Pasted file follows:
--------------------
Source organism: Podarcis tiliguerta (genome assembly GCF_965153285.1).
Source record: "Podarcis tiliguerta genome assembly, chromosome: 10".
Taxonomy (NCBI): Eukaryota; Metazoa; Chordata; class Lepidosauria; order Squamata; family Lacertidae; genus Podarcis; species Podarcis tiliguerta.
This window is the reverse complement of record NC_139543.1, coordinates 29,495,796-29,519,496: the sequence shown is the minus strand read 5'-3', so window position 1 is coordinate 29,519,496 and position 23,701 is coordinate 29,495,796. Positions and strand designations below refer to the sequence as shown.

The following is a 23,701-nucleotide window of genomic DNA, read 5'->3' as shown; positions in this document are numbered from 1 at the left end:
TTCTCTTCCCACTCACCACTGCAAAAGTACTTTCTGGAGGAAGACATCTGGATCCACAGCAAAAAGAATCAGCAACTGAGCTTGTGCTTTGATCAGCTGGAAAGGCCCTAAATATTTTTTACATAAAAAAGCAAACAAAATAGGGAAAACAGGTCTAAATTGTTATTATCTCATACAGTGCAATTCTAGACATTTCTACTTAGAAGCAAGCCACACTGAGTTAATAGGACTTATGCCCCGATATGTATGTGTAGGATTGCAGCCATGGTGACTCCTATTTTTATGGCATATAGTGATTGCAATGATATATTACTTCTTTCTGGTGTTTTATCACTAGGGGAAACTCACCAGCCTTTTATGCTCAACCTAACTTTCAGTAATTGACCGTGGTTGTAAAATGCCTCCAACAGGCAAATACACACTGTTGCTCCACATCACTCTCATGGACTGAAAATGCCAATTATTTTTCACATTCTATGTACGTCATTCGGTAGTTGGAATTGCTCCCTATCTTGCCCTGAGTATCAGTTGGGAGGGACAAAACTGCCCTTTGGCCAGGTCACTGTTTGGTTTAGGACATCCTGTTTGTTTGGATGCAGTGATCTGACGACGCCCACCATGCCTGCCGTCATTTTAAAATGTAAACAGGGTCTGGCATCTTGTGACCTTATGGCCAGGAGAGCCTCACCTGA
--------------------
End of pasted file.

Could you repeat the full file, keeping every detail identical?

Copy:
Source organism: Podarcis tiliguerta (genome assembly GCF_965153285.1).
Source record: "Podarcis tiliguerta genome assembly, chromosome: 10".
Taxonomy (NCBI): Eukaryota; Metazoa; Chordata; class Lepidosauria; order Squamata; family Lacertidae; genus Podarcis; species Podarcis tiliguerta.
This window is the reverse complement of record NC_139543.1, coordinates 29,495,796-29,519,496: the sequence shown is the minus strand read 5'-3', so window position 1 is coordinate 29,519,496 and position 23,701 is coordinate 29,495,796. Positions and strand designations below refer to the sequence as shown.

The following is a 23,701-nucleotide window of genomic DNA, read 5'->3' as shown; positions in this document are numbered from 1 at the left end:
TTCTCTTCCCACTCACCACTGCAAAAGTACTTTCTGGAGGAAGACATCTGGATCCACAGCAAAAAGAATCAGCAACTGAGCTTGTGCTTTGATCAGCTGGAAAGGCCCTAAATATTTTTTACATAAAAAAGCAAACAAAATAGGGAAAACAGGTCTAAATTGTTATTATCTCATACAGTGCAATTCTAGACATTTCTACTTAGAAGCAAGCCACACTGAGTTAATAGGACTTATGCCCCGATATGTATGTGTAGGATTGCAGCCATGGTGACTCCTATTTTTATGGCATATAGTGATTGCAATGATATATTACTTCTTTCTGGTGTTTTATCACTAGGGGAAACTCACCAGCCTTTTATGCTCAACCTAACTTTCAGTAATTGACCGTGGTTGTAAAATGCCTCCAACAGGCAAATACACACTGTTGCTCCACATCACTCTCATGGACTGAAAATGCCAATTATTTTTCACATTCTATGTACGTCATTCGGTAGTTGGAATTGCTCCCTATCTTGCCCTGAGTATCAGTTGGGAGGGACAAAACTGCCCTTTGGCCAGGTCACTGTTTGGTTTAGGACATCCTGTTTGTTTGGATGCAGTGATCTGACGACGCCCACCATGCCTGCCGTCATTTTAAAATGTAAACAGGGTCTGGCATCTTGTGACCTTATGGCCAGGAGAGCCTCACCTGA